A lifeguards work is never over, especially when you’re an LA County lifeguard, who’s roles apparently encompass the most unlikely of tasks such as undercover crime investigations; just another day at the beach for these guards.

Though David Hasselhoff and Pamela Anderson have had their characters upgraded in the form of Dwayne ‘The Rock’ Johnson and Zac Efron, the basic premise is the same; everyone is astonishingly good looking and the beach crimes are as unrealistic as ever.

Despite an absolutely abysmal string of comedic slow-motion running scenes and face-palm worthy jokes, this film still manages to bring a smile to the faces of its begrudging audience.

The basic plot may be no different to its 1990s crime series counterpart and the special effects may have you cringing in your seats, but there is definitely something lovable about the sheer scale of this films ridiculousness.

King Arthur: Legend of the Sword

A classic tale is turned into an epic adventure as Guy Ritchie sprinkles it with a little magic.

Image result for king arthur legend of the sword

Though born into royalty, Arthur is brought up in poverty following his parents demise at the hands of his uncle, which leaves him unknowingly carrying greatness upon his shoulders.

Guy Ritchie does what he does best, casting his unique style into the direction of this film; as the plot builds, so does the speed of the action, exhilarating with such vigour, you leave the cinema feeling slightly windswept. But to counteract this feeling of excitement, Ritchie slows down scenes to highlight his classic slow-motion angles, creating stand-out moments at the heart of the action.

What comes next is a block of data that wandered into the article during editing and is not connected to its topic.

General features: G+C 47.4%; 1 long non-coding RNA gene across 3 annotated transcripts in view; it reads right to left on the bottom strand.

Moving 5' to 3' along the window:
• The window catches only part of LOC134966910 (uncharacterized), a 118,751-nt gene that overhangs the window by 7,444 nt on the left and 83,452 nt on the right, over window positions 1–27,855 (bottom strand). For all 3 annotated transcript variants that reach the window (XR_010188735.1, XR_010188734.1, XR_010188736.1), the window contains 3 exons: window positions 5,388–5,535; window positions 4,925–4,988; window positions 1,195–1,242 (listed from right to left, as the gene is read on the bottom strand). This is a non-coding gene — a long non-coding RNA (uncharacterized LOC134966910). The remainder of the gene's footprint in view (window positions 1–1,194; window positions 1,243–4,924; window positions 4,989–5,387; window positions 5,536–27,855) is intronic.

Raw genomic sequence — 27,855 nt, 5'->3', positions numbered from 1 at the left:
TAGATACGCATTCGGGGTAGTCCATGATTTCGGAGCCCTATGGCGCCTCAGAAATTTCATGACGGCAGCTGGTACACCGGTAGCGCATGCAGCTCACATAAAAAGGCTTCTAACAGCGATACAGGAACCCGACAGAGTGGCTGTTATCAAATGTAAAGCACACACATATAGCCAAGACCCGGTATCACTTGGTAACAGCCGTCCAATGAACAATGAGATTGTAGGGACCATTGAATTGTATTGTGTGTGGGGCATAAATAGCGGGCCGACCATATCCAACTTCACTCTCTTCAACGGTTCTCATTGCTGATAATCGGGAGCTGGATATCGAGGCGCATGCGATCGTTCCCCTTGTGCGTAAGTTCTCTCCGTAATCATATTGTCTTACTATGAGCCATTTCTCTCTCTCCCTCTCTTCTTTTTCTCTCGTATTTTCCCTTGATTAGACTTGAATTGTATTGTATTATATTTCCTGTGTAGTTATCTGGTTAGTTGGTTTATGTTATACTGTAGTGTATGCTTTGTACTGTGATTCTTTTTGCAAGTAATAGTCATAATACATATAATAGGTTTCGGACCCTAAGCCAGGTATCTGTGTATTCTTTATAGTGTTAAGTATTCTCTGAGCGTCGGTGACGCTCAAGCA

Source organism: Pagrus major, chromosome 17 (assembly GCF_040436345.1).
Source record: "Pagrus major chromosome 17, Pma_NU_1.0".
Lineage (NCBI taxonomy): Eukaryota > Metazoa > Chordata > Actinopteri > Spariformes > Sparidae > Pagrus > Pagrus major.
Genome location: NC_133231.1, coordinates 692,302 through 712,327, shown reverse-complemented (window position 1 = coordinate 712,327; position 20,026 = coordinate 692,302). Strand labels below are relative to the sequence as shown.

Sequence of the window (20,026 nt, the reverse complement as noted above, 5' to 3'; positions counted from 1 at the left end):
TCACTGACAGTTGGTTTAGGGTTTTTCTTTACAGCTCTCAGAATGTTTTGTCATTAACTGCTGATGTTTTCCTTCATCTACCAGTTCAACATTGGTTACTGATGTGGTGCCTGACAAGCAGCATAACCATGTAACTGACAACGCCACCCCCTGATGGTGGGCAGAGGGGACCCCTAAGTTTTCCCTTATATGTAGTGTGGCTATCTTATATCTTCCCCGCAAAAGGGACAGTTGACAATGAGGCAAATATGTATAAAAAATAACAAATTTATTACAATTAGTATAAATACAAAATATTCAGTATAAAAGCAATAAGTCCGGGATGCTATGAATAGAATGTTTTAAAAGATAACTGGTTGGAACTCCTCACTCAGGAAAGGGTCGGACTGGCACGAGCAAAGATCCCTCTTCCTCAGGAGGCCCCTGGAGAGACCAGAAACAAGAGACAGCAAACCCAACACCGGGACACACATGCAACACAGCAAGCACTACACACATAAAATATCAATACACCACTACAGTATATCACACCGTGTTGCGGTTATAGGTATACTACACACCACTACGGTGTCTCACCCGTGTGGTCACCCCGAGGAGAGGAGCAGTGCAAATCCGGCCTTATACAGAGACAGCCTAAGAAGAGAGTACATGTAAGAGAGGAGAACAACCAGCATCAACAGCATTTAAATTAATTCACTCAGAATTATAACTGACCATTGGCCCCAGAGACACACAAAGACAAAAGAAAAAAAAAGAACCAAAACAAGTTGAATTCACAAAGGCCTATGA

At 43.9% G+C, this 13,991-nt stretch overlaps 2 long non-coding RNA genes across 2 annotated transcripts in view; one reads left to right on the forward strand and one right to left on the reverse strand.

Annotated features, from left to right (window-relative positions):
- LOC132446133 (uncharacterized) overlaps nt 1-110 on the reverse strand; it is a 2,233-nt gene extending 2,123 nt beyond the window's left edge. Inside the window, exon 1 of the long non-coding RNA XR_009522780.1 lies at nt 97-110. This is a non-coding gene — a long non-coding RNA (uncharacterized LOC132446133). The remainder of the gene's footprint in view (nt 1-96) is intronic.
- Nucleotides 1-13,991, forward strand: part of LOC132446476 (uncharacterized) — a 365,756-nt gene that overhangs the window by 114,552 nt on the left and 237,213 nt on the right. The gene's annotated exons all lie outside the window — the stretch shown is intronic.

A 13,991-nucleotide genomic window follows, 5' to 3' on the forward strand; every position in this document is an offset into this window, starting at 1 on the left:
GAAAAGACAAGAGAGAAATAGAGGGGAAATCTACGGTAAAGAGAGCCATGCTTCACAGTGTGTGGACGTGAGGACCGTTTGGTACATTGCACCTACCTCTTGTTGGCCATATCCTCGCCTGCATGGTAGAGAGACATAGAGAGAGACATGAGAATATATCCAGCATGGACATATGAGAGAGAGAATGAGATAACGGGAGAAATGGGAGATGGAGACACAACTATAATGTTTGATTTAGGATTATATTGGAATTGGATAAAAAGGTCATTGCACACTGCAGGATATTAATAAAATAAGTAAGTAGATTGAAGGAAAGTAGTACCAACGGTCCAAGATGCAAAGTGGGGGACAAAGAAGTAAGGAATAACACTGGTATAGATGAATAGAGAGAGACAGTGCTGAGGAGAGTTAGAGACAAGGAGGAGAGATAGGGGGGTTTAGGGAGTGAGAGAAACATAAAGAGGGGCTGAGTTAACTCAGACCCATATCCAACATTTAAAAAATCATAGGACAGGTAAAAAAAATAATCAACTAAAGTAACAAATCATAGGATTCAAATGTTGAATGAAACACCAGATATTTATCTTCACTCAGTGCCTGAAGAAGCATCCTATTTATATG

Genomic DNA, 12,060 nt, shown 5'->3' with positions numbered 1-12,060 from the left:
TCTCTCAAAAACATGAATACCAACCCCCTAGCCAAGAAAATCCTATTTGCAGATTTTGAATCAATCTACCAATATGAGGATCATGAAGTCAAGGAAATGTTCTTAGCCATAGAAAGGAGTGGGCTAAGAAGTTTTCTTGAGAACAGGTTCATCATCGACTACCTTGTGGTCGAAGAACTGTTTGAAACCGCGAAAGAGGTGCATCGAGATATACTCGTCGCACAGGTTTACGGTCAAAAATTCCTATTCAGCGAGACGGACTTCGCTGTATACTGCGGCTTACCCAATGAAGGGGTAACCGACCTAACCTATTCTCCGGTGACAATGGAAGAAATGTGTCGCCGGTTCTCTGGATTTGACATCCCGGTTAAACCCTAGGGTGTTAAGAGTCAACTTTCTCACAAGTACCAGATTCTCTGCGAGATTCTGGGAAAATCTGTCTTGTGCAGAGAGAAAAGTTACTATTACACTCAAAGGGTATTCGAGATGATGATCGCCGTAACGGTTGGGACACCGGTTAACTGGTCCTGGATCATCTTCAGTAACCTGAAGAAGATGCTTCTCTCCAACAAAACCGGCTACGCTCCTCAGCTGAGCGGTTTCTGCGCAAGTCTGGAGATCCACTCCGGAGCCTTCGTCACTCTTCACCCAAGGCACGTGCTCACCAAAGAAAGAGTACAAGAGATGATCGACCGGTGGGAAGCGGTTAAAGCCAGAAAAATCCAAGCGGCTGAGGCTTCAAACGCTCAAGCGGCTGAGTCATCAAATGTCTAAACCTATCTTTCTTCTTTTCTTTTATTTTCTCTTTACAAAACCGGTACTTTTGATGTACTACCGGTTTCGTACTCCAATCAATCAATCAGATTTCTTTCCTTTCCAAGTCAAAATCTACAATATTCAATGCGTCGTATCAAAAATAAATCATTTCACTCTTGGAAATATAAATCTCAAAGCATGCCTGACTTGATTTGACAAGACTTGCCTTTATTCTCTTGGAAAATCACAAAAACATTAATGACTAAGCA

The soundtrack, too, is unnervingly accurate, keeping the audiences’ emotions in check throughout the action and into the emotion; as if you’d expect anything but brilliance from the director behind the Sherlock Holmes films.

Though having to withstand David Beckham’s attempt at ‘acting’ for  potentially the longest three minutes of our lives, the rest of the cast exceeds all expectations, showing of their numerous talents and living up to their household names.

Unlocked

CIA films never get old, but they do, apparently, get longer.

Image result for unlocked film

London is in a terror crisis, and it’s up to CIA agent, Alice Racine, to save the day. But as is the case with so many crime thrillers, such matters are never made easy.

In a plot twist that’s sure to make even Donald Trump double take, conspiracy theories get a whole new meaning as central intelligence gets a little less, well, intelligent.